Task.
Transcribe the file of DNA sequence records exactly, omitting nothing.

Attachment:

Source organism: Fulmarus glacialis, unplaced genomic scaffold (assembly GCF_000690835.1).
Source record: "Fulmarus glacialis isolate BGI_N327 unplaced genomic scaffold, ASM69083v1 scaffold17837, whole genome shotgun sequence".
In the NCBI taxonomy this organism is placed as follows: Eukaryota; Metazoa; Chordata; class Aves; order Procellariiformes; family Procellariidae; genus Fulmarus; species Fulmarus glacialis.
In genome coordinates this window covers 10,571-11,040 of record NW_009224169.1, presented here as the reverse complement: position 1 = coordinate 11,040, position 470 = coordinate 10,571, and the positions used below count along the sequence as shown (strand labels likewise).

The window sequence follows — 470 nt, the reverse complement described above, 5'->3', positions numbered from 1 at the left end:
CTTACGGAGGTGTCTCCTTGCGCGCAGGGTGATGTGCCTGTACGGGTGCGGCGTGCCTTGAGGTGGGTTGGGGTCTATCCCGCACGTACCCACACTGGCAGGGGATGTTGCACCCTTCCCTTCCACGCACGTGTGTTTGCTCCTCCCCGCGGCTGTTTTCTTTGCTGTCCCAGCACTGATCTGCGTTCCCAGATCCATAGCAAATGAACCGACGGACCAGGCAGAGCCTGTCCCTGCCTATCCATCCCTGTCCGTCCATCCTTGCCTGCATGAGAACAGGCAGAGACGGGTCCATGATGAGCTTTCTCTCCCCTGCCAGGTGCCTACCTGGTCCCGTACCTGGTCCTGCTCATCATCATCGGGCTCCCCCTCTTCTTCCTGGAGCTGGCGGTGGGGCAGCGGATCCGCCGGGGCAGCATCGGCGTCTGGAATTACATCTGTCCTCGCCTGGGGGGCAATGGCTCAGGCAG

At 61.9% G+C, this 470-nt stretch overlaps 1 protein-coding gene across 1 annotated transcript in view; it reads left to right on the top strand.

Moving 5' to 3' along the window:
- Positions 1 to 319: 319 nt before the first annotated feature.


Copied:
Source organism: Fulmarus glacialis, unplaced genomic scaffold (assembly GCF_000690835.1).
Source record: "Fulmarus glacialis isolate BGI_N327 unplaced genomic scaffold, ASM69083v1 scaffold17837, whole genome shotgun sequence".
In the NCBI taxonomy this organism is placed as follows: Eukaryota; Metazoa; Chordata; class Aves; order Procellariiformes; family Procellariidae; genus Fulmarus; species Fulmarus glacialis.
In genome coordinates this window covers 10,571-11,040 of record NW_009224169.1, presented here as the reverse complement: position 1 = coordinate 11,040, position 470 = coordinate 10,571, and the positions used below count along the sequence as shown (strand labels likewise).

The window sequence follows — 470 nt, the reverse complement described above, 5'->3', positions numbered from 1 at the left end:
CTTACGGAGGTGTCTCCTTGCGCGCAGGGTGATGTGCCTGTACGGGTGCGGCGTGCCTTGAGGTGGGTTGGGGTCTATCCCGCACGTACCCACACTGGCAGGGGATGTTGCACCCTTCCCTTCCACGCACGTGTGTTTGCTCCTCCCCGCGGCTGTTTTCTTTGCTGTCCCAGCACTGATCTGCGTTCCCAGATCCATAGCAAATGAACCGACGGACCAGGCAGAGCCTGTCCCTGCCTATCCATCCCTGTCCGTCCATCCTTGCCTGCATGAGAACAGGCAGAGACGGGTCCATGATGAGCTTTCTCTCCCCTGCCAGGTGCCTACCTGGTCCCGTACCTGGTCCTGCTCATCATCATCGGGCTCCCCCTCTTCTTCCTGGAGCTGGCGGTGGGGCAGCGGATCCGCCGGGGCAGCATCGGCGTCTGGAATTACATCTGTCCTCGCCTGGGGGGCAATGGCTCAGGCAG

At 61.9% G+C, this 470-nt stretch overlaps 1 protein-coding gene across 1 annotated transcript in view; it reads left to right on the top strand.

Moving 5' to 3' along the window:
- Positions 1 to 319: 319 nt before the first annotated feature.